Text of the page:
The world has fallen on hard times. People are feeling low. Pressure and uncertainty are all around. Overcoming is not easy.
When we talk about rising to the occasion, we understand that it takes something extra from within to come out alive and triumphantly. Not everyone, however, will rise above tumultuous waters. In times like this, when it is sink or swim, the strength of many will fail, and sink some will.
In the best of times, the best of people still fail. In the worst of times, everything is exposed to the elements. Stars will fall, and people will get hurt.
The dilemma of Christian preachers having massive moral failures is nothing new. It has happened before and will happen again. The response of the church in this area is proof that practice does not always make perfect. We have often responded badly, many times making the collateral damage worse than it need be. We still make celebrities out of our leaders and forget that God commanded his people not to worship the stars, but the creator. Because of this, our disappointments can be as consuming as our admiration once was. A pastor I know once said so wisely: ‘Don’t make an idol out of me. If you do, God will have to let me fall.’
When Christian leaders and Christians themselves fail, the judgement of hypocrisy is quick to come to the party. Many will cry hypocrite, but perhaps none judge so loudly as the voice inside the Christians mind. Does this dilemma mean the Christian is not righteous, but instead a hypocrite?
No, not at all.
We are familiar with the cliché rebuke against the Sunday morning saint and weekday sinner. The implied message is that those who live like this are not true believers. But is the cliché true?
One of the best pieces of advice I have heard from a pastor was when he told the congregation that their true identity is the one who loves and worships God on Sunday, not the one who engages old and sinful habits during the week. You are not a hypocrite at heart. You are a lover of God.
In Psalm 40, David declares that his heart is full of the law of God and His righteousness. He reminds God that he never refrained from preaching and declaring the righteous ways of God to the masses. David was a preacher. He, and everyone else, understood that he was a man of God. Yet in the very same psalm David complains that his own iniquities are imprisoning him and that they are more in number than the hairs of his head! A few of those sins are not a secret.
Was David a massive hypocrite or a true heir?
How shall we remember him, and in what way can it affect our response to other’s failings?
Surely, we should esteem King David as God did. No matter how right we may feel, we are never more wrong than when in disagreement with God. Should not God’s opinion shape our opinion of ourselves and others? Did the law disappear from Israel because they broke it? Does God dishonour His covenant with his own people?
As a member of the Pentecostal/charismatic stream of Christianity, I am familiar with finger-waving Christians ready to prove that despite all the public displays of affection for God and spirituality, deep down we are just emotional, unholy hypocrites. Of course, this assessment is unfair and not shared by all. In truth, from home groups to mega churches, in every denomination, we have self-appointed judges in abundance.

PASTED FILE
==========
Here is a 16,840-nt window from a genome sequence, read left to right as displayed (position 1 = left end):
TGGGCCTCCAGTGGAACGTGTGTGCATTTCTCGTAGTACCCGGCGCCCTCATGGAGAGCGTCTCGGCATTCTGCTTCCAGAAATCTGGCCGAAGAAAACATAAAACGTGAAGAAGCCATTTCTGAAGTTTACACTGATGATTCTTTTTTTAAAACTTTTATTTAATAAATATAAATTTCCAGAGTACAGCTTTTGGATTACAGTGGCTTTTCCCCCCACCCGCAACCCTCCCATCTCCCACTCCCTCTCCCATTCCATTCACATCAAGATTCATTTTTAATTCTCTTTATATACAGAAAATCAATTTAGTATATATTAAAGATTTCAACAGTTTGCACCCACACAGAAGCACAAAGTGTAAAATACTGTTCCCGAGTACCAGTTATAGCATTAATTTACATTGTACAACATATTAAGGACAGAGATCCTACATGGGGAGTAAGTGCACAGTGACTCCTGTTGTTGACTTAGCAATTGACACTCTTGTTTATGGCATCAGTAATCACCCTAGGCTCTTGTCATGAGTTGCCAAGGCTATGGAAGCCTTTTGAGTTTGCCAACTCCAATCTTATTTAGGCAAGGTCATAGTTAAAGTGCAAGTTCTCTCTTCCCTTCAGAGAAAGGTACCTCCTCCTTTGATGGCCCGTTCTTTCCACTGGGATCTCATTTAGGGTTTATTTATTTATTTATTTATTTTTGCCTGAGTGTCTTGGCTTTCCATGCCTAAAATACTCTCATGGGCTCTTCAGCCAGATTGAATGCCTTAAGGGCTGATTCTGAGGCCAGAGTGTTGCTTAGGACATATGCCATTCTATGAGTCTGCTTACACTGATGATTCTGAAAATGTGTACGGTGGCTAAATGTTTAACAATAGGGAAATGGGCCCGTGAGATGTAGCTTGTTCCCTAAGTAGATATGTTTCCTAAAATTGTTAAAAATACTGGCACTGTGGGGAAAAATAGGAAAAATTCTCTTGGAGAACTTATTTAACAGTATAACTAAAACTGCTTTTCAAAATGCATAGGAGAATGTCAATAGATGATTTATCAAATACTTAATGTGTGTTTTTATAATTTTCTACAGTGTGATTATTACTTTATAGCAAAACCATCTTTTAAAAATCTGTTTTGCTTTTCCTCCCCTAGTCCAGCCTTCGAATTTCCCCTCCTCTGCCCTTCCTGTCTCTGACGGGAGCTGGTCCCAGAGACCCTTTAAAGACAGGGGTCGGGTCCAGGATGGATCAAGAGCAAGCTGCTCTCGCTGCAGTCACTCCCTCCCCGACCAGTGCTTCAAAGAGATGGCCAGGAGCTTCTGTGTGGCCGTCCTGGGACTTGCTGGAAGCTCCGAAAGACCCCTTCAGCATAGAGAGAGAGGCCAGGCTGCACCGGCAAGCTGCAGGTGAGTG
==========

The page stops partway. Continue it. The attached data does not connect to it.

The Christian who fails is still family.
Yes, every community and family must have boundaries and discipline, for preservation and protection. Sin harms sinner and saint. Yet the Israelite who sinned remained an Israelite. Non practising Jews are still regarded as Jewish. Repentance is possible with every next breath. Why are Christians, who follow the man who took forgiveness further than anyone, the first to denounce the identity of their own for certain transgressions?
The gift of repentance is the grace to return to God, who is our source, and if God is truly our source, is it not also a return to our true selves?
The good Father of Jesus’s parable would not allow the son to return to a lower state than that which he began with. The son remained a Son just as his Father remained his Father. In contrast with the motivational preaching of today, our attitude DOES NOT determine our altitude. The Father’s belief is faithful when we are faithless.
Should fallen preachers be hushed through the back door in restoration, or should we silence ourselves because iniquity is choking us?
Is shame the portion of the fallen preacher or Christian? David prayed: ‘Let them be ashamed and confounded, let them be driven backward and put to shame who wish me evil.’
Shame belongs to those who wish to expose others.
Our response should be that of David: ‘Let all those who love your salvation say continually, the Lord be magnified!’
In times like these, many of us are going to stumble. Let us make forgiveness our focus again.
For those who feel that they have spent all their chances and are beyond God’s grace, let me point out to you an overlooked aspect of the parable of the prodigal son: The Inheritance was inexhaustible.
We have a good, good Father.
Joshua Robbie is currently serving the Lord under Pastors Ronnie and Shirley Naidoo of KZN Celebration Centre in Tongaat South Africa. He and His wife Rene’ moved from Australia to South Africa in April 2016. Their desire is to help in whatever way they can so that the church can become all that God has purposed her to be. Josh is a painter by trade and also enjoys sports such as surfing, basketball and boxing. He has also written a book, now available for purchase on Amazon called: “Your Father sees: Living the sermon on the mount”.Josh Robbie previous articles may be viewed http://www.pressserviceinternational.org/josh-robbie.html